Before Zhou Kehua became one of China‘s most wanted fugitives, he enjoyed reading and collecting detective novels. When he was short of cash as a teenager, he would sometimes sit on the roadside and rent his novels out, an acquaintance told the Chongqing Morning Post. But as an adult Zhou took a more direct and violent route to raising funds: robbing people at gunpoint, then shooting them and leaving them for dead. Police say he is suspected of killing 10 people in a crime spree that spanned eight years and three major Chinese cities. It came to a bloody end Tuesday when Zhou, 42, was gunned down by two plainclothes officers in Chongqing, his hometown in southwestern China.
Zhou’s death brought an end to a four-day manhunt that saw thousands of police, military police and troops scouring hillsides in Chongqing’s rural districts. The search was triggered by a shooting outside of a Bank of China branch in the city’s Shapingba district that left a woman dead and two others injured. The assailant, who police identified as Zhou, made off with $11,000, according to state media reports. The authorities feared that he would disappear into the rural districts near where he grew up, but instead he was found early Tuesday on a street in one of Chongqing’s urban districts, possibly preparing for another heist.
Private firearm ownership is illegal in China and gun crimes are rare. The shooting of three civilians in Chongqing on Friday stirred public concern and revived memories of 2009, when a handful of shootings helped spur a massive crackdown on crime. That campaign helped raise the national stature of Chongqing’s then-leader, Bo Xilai, who has since had a spectacular fall from grace. His wife, Gu Kailai, went on trial last week for the poisoning of a British businessman, and Bo, who was removed from office in March, is under investigation by the Communist Party’s internal discipline system.
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Recent US statements criticizing China for militarizing the South China Sea area have been bitterly rejected by Chinese authorities, who view Washington as doing the militarizing and trying to provoke China.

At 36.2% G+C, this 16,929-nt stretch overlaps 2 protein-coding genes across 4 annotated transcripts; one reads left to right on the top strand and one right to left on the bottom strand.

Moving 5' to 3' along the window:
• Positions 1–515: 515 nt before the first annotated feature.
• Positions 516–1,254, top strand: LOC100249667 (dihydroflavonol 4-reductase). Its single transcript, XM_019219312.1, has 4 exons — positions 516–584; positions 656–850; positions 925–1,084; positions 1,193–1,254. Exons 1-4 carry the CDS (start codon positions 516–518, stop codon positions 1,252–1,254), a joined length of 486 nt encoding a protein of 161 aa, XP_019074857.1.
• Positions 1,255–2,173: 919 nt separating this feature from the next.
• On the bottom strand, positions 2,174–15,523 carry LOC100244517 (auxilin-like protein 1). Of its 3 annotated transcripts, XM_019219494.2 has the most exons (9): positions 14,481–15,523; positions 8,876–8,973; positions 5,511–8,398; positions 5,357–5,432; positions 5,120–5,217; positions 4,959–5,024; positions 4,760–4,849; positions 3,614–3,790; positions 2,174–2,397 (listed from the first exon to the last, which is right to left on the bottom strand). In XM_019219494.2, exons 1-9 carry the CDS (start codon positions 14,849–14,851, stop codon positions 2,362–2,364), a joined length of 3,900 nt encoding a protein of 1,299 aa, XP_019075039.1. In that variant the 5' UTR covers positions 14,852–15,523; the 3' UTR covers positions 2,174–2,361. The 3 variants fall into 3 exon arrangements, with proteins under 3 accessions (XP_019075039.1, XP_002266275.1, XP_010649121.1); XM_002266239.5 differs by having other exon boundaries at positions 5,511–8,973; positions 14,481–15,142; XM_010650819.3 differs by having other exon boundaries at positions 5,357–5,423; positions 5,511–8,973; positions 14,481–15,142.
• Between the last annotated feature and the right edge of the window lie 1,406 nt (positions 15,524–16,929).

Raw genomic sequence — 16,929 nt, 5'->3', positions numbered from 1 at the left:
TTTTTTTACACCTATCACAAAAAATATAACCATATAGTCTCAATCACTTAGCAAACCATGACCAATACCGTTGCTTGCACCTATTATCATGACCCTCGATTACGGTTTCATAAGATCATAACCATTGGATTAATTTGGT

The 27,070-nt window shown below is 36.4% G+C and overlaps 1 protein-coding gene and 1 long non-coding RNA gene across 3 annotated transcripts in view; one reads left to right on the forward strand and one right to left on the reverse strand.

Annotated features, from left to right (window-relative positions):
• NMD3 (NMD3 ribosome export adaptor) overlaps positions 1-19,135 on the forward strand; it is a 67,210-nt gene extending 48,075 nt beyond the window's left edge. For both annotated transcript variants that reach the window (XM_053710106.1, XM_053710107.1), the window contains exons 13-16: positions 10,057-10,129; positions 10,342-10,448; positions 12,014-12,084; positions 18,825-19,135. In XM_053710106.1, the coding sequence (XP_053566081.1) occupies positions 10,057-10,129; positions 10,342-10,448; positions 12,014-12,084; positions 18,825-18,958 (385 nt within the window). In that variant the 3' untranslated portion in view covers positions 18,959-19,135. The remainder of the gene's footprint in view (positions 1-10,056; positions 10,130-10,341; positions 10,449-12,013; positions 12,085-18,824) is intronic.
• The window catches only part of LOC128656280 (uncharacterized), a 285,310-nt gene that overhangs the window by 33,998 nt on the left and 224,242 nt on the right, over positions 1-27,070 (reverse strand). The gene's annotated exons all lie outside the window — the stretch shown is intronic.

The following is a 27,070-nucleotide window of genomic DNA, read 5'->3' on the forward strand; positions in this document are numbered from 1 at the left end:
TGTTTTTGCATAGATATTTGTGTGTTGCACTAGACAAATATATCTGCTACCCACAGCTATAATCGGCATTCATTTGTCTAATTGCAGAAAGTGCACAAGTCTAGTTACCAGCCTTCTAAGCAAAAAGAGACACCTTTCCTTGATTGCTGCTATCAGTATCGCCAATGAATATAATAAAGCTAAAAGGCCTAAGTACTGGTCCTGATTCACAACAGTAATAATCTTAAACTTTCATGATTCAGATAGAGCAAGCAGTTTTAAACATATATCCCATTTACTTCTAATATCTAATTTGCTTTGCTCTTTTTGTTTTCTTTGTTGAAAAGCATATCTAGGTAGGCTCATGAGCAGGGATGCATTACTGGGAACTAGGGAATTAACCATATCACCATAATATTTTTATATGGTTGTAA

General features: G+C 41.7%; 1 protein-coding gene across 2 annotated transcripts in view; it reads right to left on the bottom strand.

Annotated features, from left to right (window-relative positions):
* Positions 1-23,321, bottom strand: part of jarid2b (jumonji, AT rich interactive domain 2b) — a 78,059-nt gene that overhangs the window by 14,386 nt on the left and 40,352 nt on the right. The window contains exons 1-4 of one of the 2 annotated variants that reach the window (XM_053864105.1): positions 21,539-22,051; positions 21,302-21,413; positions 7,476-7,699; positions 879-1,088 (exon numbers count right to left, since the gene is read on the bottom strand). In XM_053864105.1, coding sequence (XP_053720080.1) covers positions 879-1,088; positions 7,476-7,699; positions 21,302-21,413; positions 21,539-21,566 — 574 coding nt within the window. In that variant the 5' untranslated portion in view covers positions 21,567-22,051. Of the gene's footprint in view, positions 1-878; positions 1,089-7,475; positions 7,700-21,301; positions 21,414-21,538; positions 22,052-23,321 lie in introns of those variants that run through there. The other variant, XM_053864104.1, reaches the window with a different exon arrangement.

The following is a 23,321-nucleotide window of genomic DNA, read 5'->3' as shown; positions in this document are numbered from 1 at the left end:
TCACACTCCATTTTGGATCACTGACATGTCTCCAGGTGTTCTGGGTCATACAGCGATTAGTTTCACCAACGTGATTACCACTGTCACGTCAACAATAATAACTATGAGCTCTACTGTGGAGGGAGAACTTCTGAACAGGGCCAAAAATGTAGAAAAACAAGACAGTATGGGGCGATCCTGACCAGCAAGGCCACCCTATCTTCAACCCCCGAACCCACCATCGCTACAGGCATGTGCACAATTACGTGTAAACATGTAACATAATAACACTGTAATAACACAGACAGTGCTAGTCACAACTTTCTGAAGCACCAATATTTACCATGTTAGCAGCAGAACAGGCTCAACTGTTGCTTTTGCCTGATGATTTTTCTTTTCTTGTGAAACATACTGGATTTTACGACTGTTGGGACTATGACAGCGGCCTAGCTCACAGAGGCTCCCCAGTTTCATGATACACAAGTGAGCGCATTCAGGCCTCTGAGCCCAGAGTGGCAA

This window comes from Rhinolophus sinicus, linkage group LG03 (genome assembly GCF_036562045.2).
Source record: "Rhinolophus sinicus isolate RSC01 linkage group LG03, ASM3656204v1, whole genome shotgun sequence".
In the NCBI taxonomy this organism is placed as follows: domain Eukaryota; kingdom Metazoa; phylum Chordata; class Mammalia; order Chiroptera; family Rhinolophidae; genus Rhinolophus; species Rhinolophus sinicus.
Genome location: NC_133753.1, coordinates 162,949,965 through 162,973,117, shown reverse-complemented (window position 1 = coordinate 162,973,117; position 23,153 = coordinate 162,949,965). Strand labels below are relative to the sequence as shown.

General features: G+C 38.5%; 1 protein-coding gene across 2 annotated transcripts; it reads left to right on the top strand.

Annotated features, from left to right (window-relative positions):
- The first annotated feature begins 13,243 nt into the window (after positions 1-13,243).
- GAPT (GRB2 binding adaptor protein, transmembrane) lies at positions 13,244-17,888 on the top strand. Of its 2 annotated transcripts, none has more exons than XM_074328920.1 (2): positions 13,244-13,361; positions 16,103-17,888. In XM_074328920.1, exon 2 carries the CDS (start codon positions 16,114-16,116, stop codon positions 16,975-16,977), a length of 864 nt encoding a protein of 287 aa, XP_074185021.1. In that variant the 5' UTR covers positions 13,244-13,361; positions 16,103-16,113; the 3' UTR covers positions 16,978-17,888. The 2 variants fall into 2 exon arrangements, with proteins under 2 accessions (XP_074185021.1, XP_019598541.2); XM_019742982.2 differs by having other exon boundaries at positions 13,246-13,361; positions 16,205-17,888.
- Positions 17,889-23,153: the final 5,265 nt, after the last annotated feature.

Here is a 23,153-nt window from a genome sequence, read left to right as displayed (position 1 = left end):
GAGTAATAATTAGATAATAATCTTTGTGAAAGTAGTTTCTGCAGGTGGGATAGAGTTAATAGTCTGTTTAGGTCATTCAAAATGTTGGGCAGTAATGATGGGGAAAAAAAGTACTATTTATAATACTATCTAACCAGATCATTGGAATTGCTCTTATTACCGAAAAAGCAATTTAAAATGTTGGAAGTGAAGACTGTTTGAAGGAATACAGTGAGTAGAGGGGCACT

Tensions between various Asian countries have been on the rise over territorial disputes and Washington keeps sticking its nose in where it doesn’t belong in an attempt to undercut its global competitor, China.
“Judging from the outrage coming from China at being singled out, after Vietnam and the Philippines had taken steps, without being criticized, to secure resources in the contested sea before China’s own actions, the US statement seems to be backfiring,” Douglas H. Paal of the Carnegie Endowment for International Peace.
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Unlike their predecessors Mao Tse-tung and Zhou Enlai, China's present leaders remain behind closed doors during their annual summer retreat to Beidaihe.
A short stretch of the beach at Beidaihe, the enclave to which the Chinese leadership decamps during the summer, is open to the public. The area is also popular with foreign visitors. (Barbara Demick, Los Angeles Times / August 14, 2012)By Barbara Demick, Los Angeles Times
August 16, 2012, 6:05 p.m.
"In the old days, people would see Mao Tse-tung or Zhou Enlai walking around, shopping, eating in a restaurant, talking to ordinary people," said Yu Heping, 62, a lifelong resident who used to farm corn and sorghum and now works in the tourism industry.
Nowadays, the presence of the Chinese leadership is viewed primarily in fleeting shadows through tinted glass, as their black Audis glide past stifling security roadblocks. The leaders remain secluded in their enclave, with their own beaches, their own restaurants and their own gardeners and cleaners who come from Beijing. Locals are rarely hired or admitted into the compound.
"We never see them nowadays — only see their motorcades," said Yu.
It is just another sign of the isolated and secretive nature of the Chinese leadership, ever opaque in its policymaking, even as it has sought to convey a more open and welcoming appearance.
The Chinese hierarchy is well aware that Beidaihe can convey an impression of elitism. In 2003, President Hu Jintao canceled the retreat, in part a public relations ploy to show that the leadership was giving up its perks and in part to minimize the meddling of his predecessor, Jiang Zemin, who thrived in Beidaihe's smoky, backroom ambience. Later, the tradition resumed; the party elders simply feeling a need to decamp somewhere away from the prying eyes of Beijing.